WASHINGTON - Rep. Paul D. Ryan (R-Wis.), the former Republican vice presidential nominee, launched an attack Monday on the nation's poverty programs, provoking an election-year confrontation with the White House amid a growing focus on income inequality. Drawing on his political roots as a student of conservative anti-poverty thinkers, the House Budget Committee chairman said many aspects of the expansion of the federal safety net since President Johnson's "War on Poverty" 50 years ago were "making it worse.
January 29, 2014 | By Paul Thornton
This post has been corrected, as indicated below. Texas reproductive rights hero (and I really mean hero) Wendy Davis' children think she was a fine mother. End of discussion, right? Were that it were so, but Bristol Palin disagrees. On her blog about parenthood and faith, Palin wrote last week about the Texas gubernatorial candidate's past: "Actually, she found a man to marry her, pay her way through college, and then through Harvard Law School. The day after he paid the last bill, she left him. By the way, she left her kids too. She said, ' it's not a good time for me right now ' to be a parent.
January 24, 2014 | By Morgan Little
The New York Times Magazine for this Sunday depicts former Secretary of State Hillary Rodham Clinton as a bizarre-looking planet, inspiring quite a range of reactions. The cover accompanies the story “Planet Hillary” by Amy Chozick, a look at the potential 2016 Democratic presidential front-runner. Clinton, who left her post at the State Department last year, has not confirmed that she will be revving up her second presidential campaign, though that hasn't stopped supporters from raising funds and preparing for the campaign.
December 17, 2013 | By David Horsey
Rush Limbaugh is freaked out by Pope Francis' sharp critique of capitalism and consumerism. Rush says it sounds like “pure Marxism coming out of the mouth of the pope.”  Well, let us consider the pope's words: “Vast multitudes are still living in conditions of great material and moral poverty. The collapse of the communist system in so many countries certainly removes an obstacle to facing these problems in an appropriate and realistic way, but it is not enough to bring about their solution.
November 19, 2013 | By Susan Denley
"Project Runway's" Tim Gunn is writing a monthly political fashion commentary column for Politico with journalist Ada Calhoun, critiquing pols from both sides of the aisle on on their style sense. Among their first subjects are Hillary Rodham Clinton, Joe Biden, Marco Rubio, Chris Christie, Paul Ryan, Ted Cruz, Elizabeth Warren and Rand Paul. While many of them are taken to task for one failing or another, New Jersey Sen. Cory Booker gets an A+ for having the confidence to take occasional fashion risks.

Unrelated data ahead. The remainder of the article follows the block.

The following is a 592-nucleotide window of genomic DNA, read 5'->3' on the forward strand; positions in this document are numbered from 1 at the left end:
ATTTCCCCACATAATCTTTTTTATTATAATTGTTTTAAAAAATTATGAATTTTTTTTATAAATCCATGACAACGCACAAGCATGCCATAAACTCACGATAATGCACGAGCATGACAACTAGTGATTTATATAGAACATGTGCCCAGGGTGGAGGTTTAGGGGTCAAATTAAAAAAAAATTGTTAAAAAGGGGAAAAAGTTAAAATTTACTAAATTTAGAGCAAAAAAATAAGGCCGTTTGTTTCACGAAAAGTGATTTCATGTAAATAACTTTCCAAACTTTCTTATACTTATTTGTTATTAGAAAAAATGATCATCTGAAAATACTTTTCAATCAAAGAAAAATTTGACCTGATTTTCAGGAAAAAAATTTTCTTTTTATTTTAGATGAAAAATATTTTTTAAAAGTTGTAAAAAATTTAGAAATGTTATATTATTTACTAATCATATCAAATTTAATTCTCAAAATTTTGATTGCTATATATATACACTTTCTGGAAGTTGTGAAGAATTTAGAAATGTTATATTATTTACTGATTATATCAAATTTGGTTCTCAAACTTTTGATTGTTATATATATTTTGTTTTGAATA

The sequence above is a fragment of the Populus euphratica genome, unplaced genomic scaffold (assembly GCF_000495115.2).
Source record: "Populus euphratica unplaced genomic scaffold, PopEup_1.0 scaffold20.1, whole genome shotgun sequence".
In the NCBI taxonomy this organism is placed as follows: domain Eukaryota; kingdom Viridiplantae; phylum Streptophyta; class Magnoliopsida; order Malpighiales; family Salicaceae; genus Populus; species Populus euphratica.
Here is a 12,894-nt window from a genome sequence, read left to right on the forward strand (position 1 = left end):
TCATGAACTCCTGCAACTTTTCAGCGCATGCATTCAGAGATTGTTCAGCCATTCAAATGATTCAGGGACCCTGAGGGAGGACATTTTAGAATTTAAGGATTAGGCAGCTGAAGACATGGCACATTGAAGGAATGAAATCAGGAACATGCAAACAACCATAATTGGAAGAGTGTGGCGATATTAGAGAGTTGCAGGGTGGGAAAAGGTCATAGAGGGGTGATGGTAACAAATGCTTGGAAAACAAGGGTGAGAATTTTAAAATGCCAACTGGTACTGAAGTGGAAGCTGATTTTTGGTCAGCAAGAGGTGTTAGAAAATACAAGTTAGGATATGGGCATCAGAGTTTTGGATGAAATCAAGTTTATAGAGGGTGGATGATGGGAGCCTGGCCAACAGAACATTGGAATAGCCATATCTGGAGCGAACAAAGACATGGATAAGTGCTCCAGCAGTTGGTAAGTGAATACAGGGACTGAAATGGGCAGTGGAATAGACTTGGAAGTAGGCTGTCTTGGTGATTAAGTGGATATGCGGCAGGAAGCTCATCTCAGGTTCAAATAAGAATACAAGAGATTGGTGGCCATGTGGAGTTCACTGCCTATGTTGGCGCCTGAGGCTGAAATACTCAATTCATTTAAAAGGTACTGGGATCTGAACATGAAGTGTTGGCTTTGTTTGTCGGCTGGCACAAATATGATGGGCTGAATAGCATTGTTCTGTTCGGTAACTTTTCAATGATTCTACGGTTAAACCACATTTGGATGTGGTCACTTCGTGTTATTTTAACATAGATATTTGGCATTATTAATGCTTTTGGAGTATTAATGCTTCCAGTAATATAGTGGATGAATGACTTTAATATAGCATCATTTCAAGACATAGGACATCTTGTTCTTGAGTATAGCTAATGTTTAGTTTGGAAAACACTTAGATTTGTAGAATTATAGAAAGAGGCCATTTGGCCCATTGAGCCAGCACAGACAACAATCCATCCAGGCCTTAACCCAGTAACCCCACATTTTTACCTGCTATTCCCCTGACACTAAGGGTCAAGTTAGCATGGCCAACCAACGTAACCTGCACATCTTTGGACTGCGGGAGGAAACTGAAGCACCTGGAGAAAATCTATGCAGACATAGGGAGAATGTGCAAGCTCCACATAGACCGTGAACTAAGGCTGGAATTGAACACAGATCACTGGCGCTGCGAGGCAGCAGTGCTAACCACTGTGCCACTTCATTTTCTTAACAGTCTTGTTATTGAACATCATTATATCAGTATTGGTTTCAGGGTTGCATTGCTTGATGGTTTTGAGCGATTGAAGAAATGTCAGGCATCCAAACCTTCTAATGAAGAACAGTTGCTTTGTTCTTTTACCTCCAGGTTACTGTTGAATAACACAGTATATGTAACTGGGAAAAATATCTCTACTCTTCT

October 25, 2013 | By Jeff Lantos
The Los Angeles Unified School District's plan to supply every student with an iPad is, to be charitable, not going well. Before any more school districts decide to spend millions on high-tech gadgets, let me offer a few words of caution. Why me? Because I was there in 1986 when Apple computers were first lugged into elementary classrooms. This was at the Open Magnet School in West Hollywood, where I and other teachers first experimented with this new technology. After hours, we often hung out with Alan Kay, the leather-jacketed genius from Apple who would drop by to see how things were going.
May 7, 1989
How astute of Sean Mitchell ("Phantom Fever," April 30) to have checked with John Lithgow for a critique of "Phantom of the Opera." I am sure that Los Angeles music lovers were waiting with bated breath to hear the opinion of the star of "Harry and the Hendersons." As for the "politically provocative" Donald Freed, his psychobabble was equally enlightening. Shouldn't someone tell these guys that "Phantom" is a musical, and that beautiful music and skillful performances by the likes of Michael Crawford and L.A.'s own Reece Holland have always had universal appeal?
October 17, 2013 | By Inkoo Kang
Here's the life cycle of a declawed cat, according to "The Paw Project": As a kitten, its toes - the top third of the fingers on a human - are amputated. Shorn of its defenses, that cat has a 1-in-3 chance of developing a behavioral issue, like biting or urinating outside its litter box (because stepping on gravel becomes painful). Because of such problems, that cat is more likely to be given up to a shelter and, finally, euthanized. As an exotic-animal veterinarian, director Jennifer Conrad witnessed mountain lions walking on their wrists or forearms after declawing made normal movement agonizing.
July 4, 2013 | From Los Angeles Times staff and wire reports
After Philip Slater published "The Pursuit of Loneliness," a 1970 best-seller that delivered a blistering critique of American culture, he moved to California and adopted a lifestyle aimed at avoiding the fate of the fellow citizens he saw as so unhappy. "Pursuit" argued that despite widespread influence and prosperity Americans were overwhelmingly dissatisfied. A key reason for that, he said, was a collective obsession with the success of the individual. The book established him as a social critic and set up a future for Slater as an academic.